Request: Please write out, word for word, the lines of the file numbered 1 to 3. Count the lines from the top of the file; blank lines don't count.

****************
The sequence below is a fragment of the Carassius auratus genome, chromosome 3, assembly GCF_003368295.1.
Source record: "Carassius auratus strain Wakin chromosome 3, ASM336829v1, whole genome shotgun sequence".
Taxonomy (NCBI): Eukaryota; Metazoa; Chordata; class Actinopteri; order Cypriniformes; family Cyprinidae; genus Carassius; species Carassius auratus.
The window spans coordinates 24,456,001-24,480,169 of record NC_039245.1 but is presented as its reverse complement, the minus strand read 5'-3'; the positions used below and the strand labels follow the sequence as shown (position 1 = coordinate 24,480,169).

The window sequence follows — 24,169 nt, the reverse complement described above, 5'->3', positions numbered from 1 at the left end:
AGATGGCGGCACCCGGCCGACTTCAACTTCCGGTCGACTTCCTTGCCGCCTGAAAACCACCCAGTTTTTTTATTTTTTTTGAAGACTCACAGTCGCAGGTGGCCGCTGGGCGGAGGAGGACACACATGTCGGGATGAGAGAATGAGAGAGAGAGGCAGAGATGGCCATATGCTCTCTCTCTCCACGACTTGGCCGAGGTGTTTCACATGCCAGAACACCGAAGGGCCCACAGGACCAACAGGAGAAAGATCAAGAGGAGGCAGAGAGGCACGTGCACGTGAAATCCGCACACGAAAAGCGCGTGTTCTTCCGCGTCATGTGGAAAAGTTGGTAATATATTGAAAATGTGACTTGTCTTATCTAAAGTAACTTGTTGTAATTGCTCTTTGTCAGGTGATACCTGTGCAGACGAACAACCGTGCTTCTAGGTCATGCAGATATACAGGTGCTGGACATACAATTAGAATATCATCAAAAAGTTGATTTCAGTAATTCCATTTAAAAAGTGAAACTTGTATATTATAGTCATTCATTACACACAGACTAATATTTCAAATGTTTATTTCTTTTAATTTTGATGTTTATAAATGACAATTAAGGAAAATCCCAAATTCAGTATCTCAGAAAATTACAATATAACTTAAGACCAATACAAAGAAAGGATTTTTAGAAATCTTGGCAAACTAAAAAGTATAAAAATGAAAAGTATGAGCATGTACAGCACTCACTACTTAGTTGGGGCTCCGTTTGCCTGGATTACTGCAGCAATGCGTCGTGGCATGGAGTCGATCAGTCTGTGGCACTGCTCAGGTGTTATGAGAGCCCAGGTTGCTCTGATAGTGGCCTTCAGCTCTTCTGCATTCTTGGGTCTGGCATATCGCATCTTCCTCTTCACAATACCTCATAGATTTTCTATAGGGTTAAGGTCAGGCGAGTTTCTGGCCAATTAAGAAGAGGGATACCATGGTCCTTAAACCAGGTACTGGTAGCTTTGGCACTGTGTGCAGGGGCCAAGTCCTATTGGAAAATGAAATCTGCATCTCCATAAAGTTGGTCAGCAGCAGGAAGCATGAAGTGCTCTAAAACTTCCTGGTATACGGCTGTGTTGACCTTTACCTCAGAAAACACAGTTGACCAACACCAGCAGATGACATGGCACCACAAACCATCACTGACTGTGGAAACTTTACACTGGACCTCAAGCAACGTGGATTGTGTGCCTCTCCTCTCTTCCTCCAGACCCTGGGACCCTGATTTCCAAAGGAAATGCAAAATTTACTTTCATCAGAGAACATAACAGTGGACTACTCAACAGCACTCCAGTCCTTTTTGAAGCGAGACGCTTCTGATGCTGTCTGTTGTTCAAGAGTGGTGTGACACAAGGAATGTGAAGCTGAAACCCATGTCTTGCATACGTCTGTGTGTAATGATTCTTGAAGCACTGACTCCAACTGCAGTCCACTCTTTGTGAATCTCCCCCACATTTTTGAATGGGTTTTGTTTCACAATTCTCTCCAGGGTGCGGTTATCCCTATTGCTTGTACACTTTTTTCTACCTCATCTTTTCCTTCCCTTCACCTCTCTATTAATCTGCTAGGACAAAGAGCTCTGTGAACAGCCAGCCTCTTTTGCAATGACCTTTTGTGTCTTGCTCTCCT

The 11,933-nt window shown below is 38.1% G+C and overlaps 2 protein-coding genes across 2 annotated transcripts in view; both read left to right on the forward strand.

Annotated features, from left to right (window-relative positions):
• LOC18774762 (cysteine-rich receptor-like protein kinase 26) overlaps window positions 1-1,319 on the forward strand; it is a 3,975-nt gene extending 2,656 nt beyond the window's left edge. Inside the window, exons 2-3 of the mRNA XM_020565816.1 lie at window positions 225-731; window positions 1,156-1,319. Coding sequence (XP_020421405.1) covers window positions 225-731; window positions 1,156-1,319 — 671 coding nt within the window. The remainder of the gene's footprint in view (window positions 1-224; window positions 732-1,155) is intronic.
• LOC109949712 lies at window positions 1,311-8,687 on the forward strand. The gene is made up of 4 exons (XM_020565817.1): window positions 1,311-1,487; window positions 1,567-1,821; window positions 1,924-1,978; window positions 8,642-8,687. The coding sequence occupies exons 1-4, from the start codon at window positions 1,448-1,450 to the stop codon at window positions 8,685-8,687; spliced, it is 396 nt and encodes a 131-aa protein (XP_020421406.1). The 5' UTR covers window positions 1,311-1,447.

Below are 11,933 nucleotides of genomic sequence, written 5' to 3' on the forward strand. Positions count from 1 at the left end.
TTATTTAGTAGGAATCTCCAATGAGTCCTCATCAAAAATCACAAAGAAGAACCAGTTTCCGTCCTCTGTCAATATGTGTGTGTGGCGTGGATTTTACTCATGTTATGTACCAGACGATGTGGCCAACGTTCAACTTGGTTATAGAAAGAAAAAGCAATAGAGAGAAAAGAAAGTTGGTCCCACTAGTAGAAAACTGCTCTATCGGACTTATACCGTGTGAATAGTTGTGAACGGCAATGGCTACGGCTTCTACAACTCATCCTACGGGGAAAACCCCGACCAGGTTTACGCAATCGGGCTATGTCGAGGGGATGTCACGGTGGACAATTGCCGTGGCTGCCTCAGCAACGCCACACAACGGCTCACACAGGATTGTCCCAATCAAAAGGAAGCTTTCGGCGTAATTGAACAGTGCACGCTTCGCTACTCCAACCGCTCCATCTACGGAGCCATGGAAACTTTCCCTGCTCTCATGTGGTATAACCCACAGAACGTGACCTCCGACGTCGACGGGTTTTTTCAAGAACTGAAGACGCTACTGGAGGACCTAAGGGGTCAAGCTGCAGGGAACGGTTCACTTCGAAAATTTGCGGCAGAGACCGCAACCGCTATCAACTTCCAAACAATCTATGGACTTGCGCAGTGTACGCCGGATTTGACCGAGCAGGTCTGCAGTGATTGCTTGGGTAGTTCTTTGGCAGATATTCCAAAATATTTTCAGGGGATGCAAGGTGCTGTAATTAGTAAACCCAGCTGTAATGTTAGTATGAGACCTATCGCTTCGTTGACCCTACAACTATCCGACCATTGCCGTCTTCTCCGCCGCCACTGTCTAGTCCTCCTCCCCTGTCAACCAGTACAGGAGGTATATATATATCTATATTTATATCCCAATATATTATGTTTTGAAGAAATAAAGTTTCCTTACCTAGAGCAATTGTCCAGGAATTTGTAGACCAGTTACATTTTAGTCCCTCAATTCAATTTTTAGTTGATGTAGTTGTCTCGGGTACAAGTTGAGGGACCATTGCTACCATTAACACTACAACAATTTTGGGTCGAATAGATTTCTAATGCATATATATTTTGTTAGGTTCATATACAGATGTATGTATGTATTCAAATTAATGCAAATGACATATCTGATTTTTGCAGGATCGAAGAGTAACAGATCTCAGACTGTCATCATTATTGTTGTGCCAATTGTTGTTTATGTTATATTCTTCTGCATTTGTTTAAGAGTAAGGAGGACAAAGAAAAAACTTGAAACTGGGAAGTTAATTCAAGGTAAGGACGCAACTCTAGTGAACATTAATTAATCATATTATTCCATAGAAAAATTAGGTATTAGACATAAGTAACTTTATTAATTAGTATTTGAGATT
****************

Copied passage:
The sequence below is a fragment of the Carassius auratus genome, chromosome 3, assembly GCF_003368295.1.
Source record: "Carassius auratus strain Wakin chromosome 3, ASM336829v1, whole genome shotgun sequence".
Taxonomy (NCBI): Eukaryota; Metazoa; Chordata; class Actinopteri; order Cypriniformes; family Cyprinidae; genus Carassius; species Carassius auratus.